But when is it set to end and why is it not being extended?
Here’s what you need to know.
When does the universal credit uplift end?
The universal credit top-up scheme of £20-per-week is set to come to an end on 6 October, but the exact date the money will stop being paid will vary depending on which day people usually receive universal credit.
Citizens Advice has warned that a third of people on Universal Credit will end up in debt when the extra payment is removed.
The charity said the average shortfall for people would be between £51 and £55 a month.
Citizens Advice’s chief executive, Dame Clare Moriarty, said: "A cut to Universal Credit this autumn will be a hammer blow to millions of people.
"It undermines our chance of a more equal recovery by tipping families into the red and taking money from the communities most in need.
"The government must listen to the growing consensus that it should reverse course and keep this vital lifeline."
Around 1.2 million people in the UK also fear they will have to skip meals if the £20-a-week cut goes ahead.
Some 20 per cent of those on universal credit told YouGov they may miss meals and go hungry if the cut goes ahead as planned.
Why is the universal credit top-up not being extended?
Although there have been calls for the extra £20-per-week for Universal Credit to be extended, Prime Minister Boris Johnson is set to announce in his Conservative Party Conference speech on Wednesday (6 October) that the cut will go ahead as planned.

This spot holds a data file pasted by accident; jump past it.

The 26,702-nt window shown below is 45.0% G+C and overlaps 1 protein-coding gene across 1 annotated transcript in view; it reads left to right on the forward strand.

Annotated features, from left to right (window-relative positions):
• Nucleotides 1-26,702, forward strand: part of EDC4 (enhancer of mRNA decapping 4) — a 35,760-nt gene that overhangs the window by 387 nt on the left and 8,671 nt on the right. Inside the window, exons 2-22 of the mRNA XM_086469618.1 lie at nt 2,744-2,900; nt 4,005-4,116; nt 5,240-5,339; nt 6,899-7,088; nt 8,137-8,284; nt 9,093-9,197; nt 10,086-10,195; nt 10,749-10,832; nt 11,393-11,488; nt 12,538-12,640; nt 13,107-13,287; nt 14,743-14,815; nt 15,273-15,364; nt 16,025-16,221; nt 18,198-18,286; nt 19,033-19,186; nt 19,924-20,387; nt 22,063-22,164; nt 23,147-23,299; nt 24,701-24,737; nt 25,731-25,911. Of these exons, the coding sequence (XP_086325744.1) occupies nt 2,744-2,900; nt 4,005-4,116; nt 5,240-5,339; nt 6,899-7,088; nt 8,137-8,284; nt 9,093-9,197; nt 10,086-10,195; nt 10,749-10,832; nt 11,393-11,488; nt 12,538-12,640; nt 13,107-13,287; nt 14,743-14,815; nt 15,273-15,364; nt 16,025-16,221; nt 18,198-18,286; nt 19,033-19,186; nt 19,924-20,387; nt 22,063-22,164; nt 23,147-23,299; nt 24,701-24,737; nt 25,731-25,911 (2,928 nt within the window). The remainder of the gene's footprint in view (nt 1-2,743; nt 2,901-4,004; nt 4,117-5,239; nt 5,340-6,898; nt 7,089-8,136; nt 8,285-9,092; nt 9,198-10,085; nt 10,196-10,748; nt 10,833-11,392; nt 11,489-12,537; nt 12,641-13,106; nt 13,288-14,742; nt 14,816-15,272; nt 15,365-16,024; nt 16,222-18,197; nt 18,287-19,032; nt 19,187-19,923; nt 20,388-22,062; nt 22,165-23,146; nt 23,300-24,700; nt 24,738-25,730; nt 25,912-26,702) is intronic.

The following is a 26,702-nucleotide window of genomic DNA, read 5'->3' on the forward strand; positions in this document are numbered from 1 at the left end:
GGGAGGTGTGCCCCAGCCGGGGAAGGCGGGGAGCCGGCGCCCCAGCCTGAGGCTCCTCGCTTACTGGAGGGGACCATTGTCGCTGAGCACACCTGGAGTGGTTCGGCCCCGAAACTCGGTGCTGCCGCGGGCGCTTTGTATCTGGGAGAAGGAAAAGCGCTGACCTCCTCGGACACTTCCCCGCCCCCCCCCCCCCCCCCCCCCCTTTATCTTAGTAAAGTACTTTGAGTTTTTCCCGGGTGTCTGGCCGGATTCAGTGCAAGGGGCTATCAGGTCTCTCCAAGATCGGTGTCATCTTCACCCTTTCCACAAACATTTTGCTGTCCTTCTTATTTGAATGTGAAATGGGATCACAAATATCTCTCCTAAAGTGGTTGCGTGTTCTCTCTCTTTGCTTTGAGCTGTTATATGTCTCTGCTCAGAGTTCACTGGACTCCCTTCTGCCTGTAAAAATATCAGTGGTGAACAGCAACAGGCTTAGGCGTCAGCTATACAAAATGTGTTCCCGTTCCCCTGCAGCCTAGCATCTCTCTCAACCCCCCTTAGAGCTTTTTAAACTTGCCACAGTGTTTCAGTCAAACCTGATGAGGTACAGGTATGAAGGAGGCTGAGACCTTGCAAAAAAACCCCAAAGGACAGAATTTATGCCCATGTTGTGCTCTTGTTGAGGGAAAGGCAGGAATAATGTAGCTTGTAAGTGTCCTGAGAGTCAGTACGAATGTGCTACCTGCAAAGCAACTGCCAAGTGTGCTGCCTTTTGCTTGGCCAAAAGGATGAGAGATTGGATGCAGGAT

Paddy Lillis, general secretary of the shopworkers union Usdaw, said: “Today is a dark day for many working families, with the Government ignoring the pleas of many to retain the £20 weekly uplift and tackle long standing issues with the Universal Credit system.
“It is shameful that the Government is removing this crucial lifeline for low-paid workers and their families; particularly as they face rising utility bills and national insurance increases, along with fuel and food shortages that are impacting the cost of living.
“The Prime Minister, in his conference address today, has the opportunity to do the right thing for the lowest paid workers by cancelling the UC cut and committing to reforming a social security system that doesn’t provide the support working families need.
“Universal Credit should protect the vulnerable and ‘make work pay’, yet it has failed to do this on almost every level.
“The £20 uplift was only ever a short-term sticking plaster and today it is being painfully ripped off. We need a proper social security system that supports families, particularly in the face of a looming cost of living crisis.”
A government spokesperson said: “We’ve always been clear that the uplift to Universal Credit was temporary.
“It was designed to help claimants through the economic shock and financial disruption of the toughest stages of the pandemic, and it has done so.
“Universal Credit will continue to provide vital support for those both in and out of work and it’s right that the government should focus on our Plan for Jobs, supporting people back into work and supporting those already employed to progress and earn more”.